Leading technology businesses are backing an initiative to help organisations secure global supply chains against cybercrime threats.
The initiative, co-ordinated by an independent consortium of IT users and suppliers, could lead to the development of a series of kite-marks for trusted, secure IT equipment.
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The project answers concerns raised by the US and other governments that cyber criminals could introduce security vulnerabilities into IT equipment as it passes through the supply chain.
Boeing, Cisco, IBM, Microsoft, Nasa and the US Department of Defense are among the organisations driving the work, which aims to develop an internationally-agreed framework for manufacturing secure IT equipment.
Andras Szakal, director of software architecture at IBM, and a member of The Open Group, which is co-ordinating the project, said the framework would help suppliers eliminate potential security risks.
"The end user is in pain. The critical infrastructure is under attack. They are looking for someone to blame. We, the vendor community, have to look what we are doing to solve that problem," he said.
The move comes amid concerns that governments may introduce their own, potentially conflicting security requirements for suppliers if they don't take action themselves.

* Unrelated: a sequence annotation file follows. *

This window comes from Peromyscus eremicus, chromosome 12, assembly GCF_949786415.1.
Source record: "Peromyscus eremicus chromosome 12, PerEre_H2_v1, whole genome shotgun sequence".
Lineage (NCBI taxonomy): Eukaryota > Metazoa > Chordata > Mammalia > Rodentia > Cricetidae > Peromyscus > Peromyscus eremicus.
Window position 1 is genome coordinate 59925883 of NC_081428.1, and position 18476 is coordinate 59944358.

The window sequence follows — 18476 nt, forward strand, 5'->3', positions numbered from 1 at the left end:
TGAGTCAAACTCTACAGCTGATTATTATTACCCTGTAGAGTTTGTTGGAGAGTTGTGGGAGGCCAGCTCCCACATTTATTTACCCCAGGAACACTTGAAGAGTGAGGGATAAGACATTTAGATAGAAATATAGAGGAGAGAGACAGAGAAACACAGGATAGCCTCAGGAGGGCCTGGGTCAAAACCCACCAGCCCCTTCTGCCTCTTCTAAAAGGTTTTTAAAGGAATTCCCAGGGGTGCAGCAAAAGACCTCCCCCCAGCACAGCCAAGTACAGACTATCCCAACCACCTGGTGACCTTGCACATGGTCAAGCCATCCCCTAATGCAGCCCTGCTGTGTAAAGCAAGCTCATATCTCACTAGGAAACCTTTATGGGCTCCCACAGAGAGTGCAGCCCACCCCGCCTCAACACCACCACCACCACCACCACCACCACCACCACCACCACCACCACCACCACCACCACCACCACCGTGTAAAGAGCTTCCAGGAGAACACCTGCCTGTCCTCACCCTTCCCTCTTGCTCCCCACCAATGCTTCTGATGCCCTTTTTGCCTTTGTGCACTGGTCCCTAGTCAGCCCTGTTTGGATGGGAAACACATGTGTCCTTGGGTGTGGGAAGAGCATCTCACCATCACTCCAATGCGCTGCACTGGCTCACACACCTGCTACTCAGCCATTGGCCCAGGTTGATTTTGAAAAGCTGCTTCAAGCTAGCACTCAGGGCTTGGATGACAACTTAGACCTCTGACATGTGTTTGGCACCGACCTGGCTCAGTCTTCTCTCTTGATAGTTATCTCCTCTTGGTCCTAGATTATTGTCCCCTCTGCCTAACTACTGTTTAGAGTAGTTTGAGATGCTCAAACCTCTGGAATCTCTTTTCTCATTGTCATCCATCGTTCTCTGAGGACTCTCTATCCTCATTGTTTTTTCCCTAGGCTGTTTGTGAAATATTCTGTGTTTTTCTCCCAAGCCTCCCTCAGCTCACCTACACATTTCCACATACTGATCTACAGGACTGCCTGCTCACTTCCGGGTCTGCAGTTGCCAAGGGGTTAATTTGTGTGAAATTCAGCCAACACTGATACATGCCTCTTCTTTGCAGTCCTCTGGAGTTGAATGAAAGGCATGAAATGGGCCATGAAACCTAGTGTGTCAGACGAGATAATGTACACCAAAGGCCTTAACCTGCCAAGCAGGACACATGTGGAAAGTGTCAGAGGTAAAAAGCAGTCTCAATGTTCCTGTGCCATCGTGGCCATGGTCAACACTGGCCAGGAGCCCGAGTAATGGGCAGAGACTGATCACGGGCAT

Dave Lounsbury, chief technology officer of The Open Group, said it was important for suppliers to act.
"We do want to make sure there is an industry proposal on the table that governments can point to and use. We have to have that so we don't end up with different regimes for best-practice in different countries," he said.
The group plans to publish a security framework next year which will draw upon existing standards and industry best practice.
"We are looking at the most mature corporations in the world, looking at the practical approaches they have implemented that are effective in reducing the risk of supply chain attack and ensuring the integrity of the network," said Szakal.
The framework be outcome-based, he said, giving organisations flexibility to implement security in the way that best matches their needs.
"Through this initiative, I think you will get more of the industry in-line and help vendors to pull themselves up by their bootstraps."
The framework has grown out of an 18-month project sponsored by the US government, which brought the major IT suppliers together to collaborate and share their experience on securing their supply chains.
"The government is a consumer of these kinds of systems, " said Lounsbury. "They wanted to see if they could get a response from industry that would not require them to put in procurement policy. They wanted to see industry step up to the plate."
Key concepts in securing the supply chain.
- Supply chain attack: an attempt to disrupt the creation of goods by subverting a commercial manufacturing, ordering or distribution process
- Technology supply chain attack: an attempt to subvert the hardware, software or configuration of a technology product before customer delivery for the purpose of introducing an exploitable vulnerability.
- Integrity: Manufacturing and production processes that perform their intended function in an unimpaired manor, free from deliberate or inadvertent manipulation
Source: The Open Group.
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